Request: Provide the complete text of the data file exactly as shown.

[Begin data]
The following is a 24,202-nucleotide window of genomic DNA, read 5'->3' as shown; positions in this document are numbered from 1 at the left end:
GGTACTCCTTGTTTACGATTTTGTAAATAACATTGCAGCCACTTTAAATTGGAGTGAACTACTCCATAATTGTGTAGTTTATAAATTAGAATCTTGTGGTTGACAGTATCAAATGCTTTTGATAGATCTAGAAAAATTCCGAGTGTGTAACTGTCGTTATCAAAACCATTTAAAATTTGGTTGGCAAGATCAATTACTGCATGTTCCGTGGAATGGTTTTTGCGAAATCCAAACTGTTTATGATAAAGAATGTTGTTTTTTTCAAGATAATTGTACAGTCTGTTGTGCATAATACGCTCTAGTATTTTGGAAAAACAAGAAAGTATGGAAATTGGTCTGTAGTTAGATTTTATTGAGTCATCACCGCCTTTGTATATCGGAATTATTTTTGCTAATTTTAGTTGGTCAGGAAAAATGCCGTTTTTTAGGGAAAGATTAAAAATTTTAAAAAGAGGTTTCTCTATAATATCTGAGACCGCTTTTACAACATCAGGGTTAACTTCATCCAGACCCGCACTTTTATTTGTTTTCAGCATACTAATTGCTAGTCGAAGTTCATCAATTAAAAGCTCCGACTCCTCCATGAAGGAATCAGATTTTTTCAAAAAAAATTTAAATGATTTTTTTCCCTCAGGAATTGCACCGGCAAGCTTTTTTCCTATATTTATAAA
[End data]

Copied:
The following is a 24,202-nucleotide window of genomic DNA, read 5'->3' as shown; positions in this document are numbered from 1 at the left end:
GGTACTCCTTGTTTACGATTTTGTAAATAACATTGCAGCCACTTTAAATTGGAGTGAACTACTCCATAATTGTGTAGTTTATAAATTAGAATCTTGTGGTTGACAGTATCAAATGCTTTTGATAGATCTAGAAAAATTCCGAGTGTGTAACTGTCGTTATCAAAACCATTTAAAATTTGGTTGGCAAGATCAATTACTGCATGTTCCGTGGAATGGTTTTTGCGAAATCCAAACTGTTTATGATAAAGAATGTTGTTTTTTTCAAGATAATTGTACAGTCTGTTGTGCATAATACGCTCTAGTATTTTGGAAAAACAAGAAAGTATGGAAATTGGTCTGTAGTTAGATTTTATTGAGTCATCACCGCCTTTGTATATCGGAATTATTTTTGCTAATTTTAGTTGGTCAGGAAAAATGCCGTTTTTTAGGGAAAGATTAAAAATTTTAAAAAGAGGTTTCTCTATAATATCTGAGACCGCTTTTACAACATCAGGGTTAACTTCATCCAGACCCGCACTTTTATTTGTTTTCAGCATACTAATTGCTAGTCGAAGTTCATCAATTAAAAGCTCCGACTCCTCCATGAAGGAATCAGATTTTTTCAAAAAAAATTTAAATGATTTTTTTCCCTCAGGAATTGCACCGGCAAGCTTTTTTCCTATATTTATAAA